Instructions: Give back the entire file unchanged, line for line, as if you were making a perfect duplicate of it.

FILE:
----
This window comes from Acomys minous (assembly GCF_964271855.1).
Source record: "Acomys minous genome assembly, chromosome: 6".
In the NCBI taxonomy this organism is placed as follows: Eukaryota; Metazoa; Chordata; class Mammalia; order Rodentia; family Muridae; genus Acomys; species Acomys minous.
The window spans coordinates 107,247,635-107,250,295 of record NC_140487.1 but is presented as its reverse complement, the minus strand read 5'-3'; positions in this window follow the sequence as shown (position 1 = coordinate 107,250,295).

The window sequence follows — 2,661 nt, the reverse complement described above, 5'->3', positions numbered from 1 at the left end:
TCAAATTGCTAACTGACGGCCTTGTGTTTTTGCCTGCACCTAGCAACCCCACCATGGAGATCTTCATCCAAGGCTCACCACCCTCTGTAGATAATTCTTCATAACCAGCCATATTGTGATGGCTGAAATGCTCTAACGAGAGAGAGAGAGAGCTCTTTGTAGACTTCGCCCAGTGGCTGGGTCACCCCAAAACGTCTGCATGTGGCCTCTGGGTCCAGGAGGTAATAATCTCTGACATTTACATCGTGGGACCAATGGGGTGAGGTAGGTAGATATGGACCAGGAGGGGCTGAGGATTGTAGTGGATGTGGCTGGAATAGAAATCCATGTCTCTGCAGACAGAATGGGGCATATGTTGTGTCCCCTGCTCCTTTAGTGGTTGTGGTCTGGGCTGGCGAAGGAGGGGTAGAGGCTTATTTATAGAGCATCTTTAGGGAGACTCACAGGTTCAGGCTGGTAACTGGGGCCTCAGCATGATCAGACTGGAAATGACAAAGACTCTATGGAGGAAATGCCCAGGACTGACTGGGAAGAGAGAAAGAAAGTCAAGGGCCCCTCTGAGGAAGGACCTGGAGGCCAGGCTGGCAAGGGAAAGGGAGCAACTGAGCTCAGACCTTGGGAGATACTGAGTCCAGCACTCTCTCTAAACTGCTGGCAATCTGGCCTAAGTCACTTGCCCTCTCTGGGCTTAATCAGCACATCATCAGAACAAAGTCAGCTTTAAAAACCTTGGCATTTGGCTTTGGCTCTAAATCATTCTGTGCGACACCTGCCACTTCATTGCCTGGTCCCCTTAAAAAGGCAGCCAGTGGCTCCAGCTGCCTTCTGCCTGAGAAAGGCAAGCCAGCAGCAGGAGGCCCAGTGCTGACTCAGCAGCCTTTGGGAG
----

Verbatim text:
This window comes from Acomys minous (assembly GCF_964271855.1).
Source record: "Acomys minous genome assembly, chromosome: 6".
In the NCBI taxonomy this organism is placed as follows: Eukaryota; Metazoa; Chordata; class Mammalia; order Rodentia; family Muridae; genus Acomys; species Acomys minous.
The window spans coordinates 107,247,635-107,250,295 of record NC_140487.1 but is presented as its reverse complement, the minus strand read 5'-3'; positions in this window follow the sequence as shown (position 1 = coordinate 107,250,295).

The window sequence follows — 2,661 nt, the reverse complement described above, 5'->3', positions numbered from 1 at the left end:
TCAAATTGCTAACTGACGGCCTTGTGTTTTTGCCTGCACCTAGCAACCCCACCATGGAGATCTTCATCCAAGGCTCACCACCCTCTGTAGATAATTCTTCATAACCAGCCATATTGTGATGGCTGAAATGCTCTAACGAGAGAGAGAGAGAGCTCTTTGTAGACTTCGCCCAGTGGCTGGGTCACCCCAAAACGTCTGCATGTGGCCTCTGGGTCCAGGAGGTAATAATCTCTGACATTTACATCGTGGGACCAATGGGGTGAGGTAGGTAGATATGGACCAGGAGGGGCTGAGGATTGTAGTGGATGTGGCTGGAATAGAAATCCATGTCTCTGCAGACAGAATGGGGCATATGTTGTGTCCCCTGCTCCTTTAGTGGTTGTGGTCTGGGCTGGCGAAGGAGGGGTAGAGGCTTATTTATAGAGCATCTTTAGGGAGACTCACAGGTTCAGGCTGGTAACTGGGGCCTCAGCATGATCAGACTGGAAATGACAAAGACTCTATGGAGGAAATGCCCAGGACTGACTGGGAAGAGAGAAAGAAAGTCAAGGGCCCCTCTGAGGAAGGACCTGGAGGCCAGGCTGGCAAGGGAAAGGGAGCAACTGAGCTCAGACCTTGGGAGATACTGAGTCCAGCACTCTCTCTAAACTGCTGGCAATCTGGCCTAAGTCACTTGCCCTCTCTGGGCTTAATCAGCACATCATCAGAACAAAGTCAGCTTTAAAAACCTTGGCATTTGGCTTTGGCTCTAAATCATTCTGTGCGACACCTGCCACTTCATTGCCTGGTCCCCTTAAAAAGGCAGCCAGTGGCTCCAGCTGCCTTCTGCCTGAGAAAGGCAAGCCAGCAGCAGGAGGCCCAGTGCTGACTCAGCAGCCTTTGGGAG